I thought they’d be pleased to see me, but they weren’t. Hands on their hips, they gave me a steely, stern look as I puttered up on my four wheeler “iron pony”. As soon as I shut down the engine, they accusatively asked “you didn’t drive down the road did you?”. The four of them were mid way through completing our annual round of amphibian surveys in Mt. Richmond Forest. After an early morning rendezvous with a logger, I was doing my best to find and catch up with them. The cause of the upset was that I had just driven through puddles in the road that, unknown to me, were home to remarkable copepods, and larval Long toed salamanders and Pacific tree frogs.
Being the human that I am, my first instinct was to be defensive, thinking to myself “since when did driving along a forest road become a crime?”. I kept my thoughts to myself – mostly. Given some time to reflect, I now see that the difference in our perceptions highlights the type of cause and effect consequences that are at the heart of our forest restoration experiment. Consider how these observations link from one to another:
“Our endless and proper work is to pay attention” – Mary Oliver
Working within the structure of our monitoring program, the close attention paid by my companions caused them to discover reproducing organisms that could so easily be overlooked.
“We make places wonderful by giving them attention” – David Haskkell
Their discovery, layered in with thousands of similar, unexpected discoveries, continue to make what could be considered an otherwise unremarkable 750 acre forest into a remarkably interwoven web of life.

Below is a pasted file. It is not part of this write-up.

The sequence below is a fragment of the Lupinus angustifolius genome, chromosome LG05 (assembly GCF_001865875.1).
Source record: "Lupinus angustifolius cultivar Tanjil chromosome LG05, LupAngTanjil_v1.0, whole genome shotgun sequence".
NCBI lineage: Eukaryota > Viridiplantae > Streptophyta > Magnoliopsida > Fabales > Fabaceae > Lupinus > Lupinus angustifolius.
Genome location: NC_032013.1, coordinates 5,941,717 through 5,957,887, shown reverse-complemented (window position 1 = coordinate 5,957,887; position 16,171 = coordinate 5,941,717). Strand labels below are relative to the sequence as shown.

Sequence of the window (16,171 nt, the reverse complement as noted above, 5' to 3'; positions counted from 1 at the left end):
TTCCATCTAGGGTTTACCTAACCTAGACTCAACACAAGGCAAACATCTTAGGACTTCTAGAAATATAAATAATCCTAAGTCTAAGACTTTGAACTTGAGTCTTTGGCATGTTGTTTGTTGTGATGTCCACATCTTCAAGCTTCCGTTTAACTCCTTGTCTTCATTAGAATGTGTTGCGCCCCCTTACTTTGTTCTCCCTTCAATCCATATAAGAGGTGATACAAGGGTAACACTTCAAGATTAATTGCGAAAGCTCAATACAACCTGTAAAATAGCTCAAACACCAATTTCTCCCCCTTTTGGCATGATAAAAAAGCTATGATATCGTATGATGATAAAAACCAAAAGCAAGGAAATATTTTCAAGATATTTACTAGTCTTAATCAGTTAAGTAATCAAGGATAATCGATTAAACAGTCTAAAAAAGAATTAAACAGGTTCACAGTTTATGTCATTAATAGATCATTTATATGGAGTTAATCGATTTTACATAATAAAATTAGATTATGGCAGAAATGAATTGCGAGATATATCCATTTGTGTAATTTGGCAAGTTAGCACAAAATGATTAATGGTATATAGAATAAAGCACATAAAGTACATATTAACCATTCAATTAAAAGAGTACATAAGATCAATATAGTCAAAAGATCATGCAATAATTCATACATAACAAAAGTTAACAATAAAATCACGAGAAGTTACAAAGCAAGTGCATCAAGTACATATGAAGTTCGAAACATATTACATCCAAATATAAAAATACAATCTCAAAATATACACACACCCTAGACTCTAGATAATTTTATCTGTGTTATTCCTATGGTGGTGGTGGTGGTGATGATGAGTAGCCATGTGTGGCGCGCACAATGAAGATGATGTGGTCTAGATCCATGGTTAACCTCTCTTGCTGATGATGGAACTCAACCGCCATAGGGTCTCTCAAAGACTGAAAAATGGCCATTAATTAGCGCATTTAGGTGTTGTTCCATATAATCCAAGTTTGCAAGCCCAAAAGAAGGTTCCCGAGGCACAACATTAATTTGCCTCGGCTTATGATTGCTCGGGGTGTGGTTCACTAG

“It all turns on affection” – Wendell Berry
Working outward from one copepod in the puddle in the road, attention led to wonder, led to affection which, in turn, serves as the motive force for choosing to know, value, and care for and restore land. Way leads on to way.
“To cherish the remains of the earth and to foster its renewal is our only legitimate hope of survival.” – Wendell Berry
I may be making too much of it, but the gulf of misunderstanding that stood between my four friends and me that morning – with them the noticers and me the unaware killer – perhaps, in micro form, represents a larger gulf in our species, that we must learn to bridge.
If the current circumstances call on our species to do some rapid evolution if we hope to survive – and I believe they do – there are evolutionary lessons to be learned from this morning encounter. Attention >wonder > affection > restoration. As I carefully puttered my way back across the forest, with tail between legs and avoiding all of the wet spots this time, it occurred to me that, when done right, perhaps the forest is restoring us as much, or more, than we are restoring it.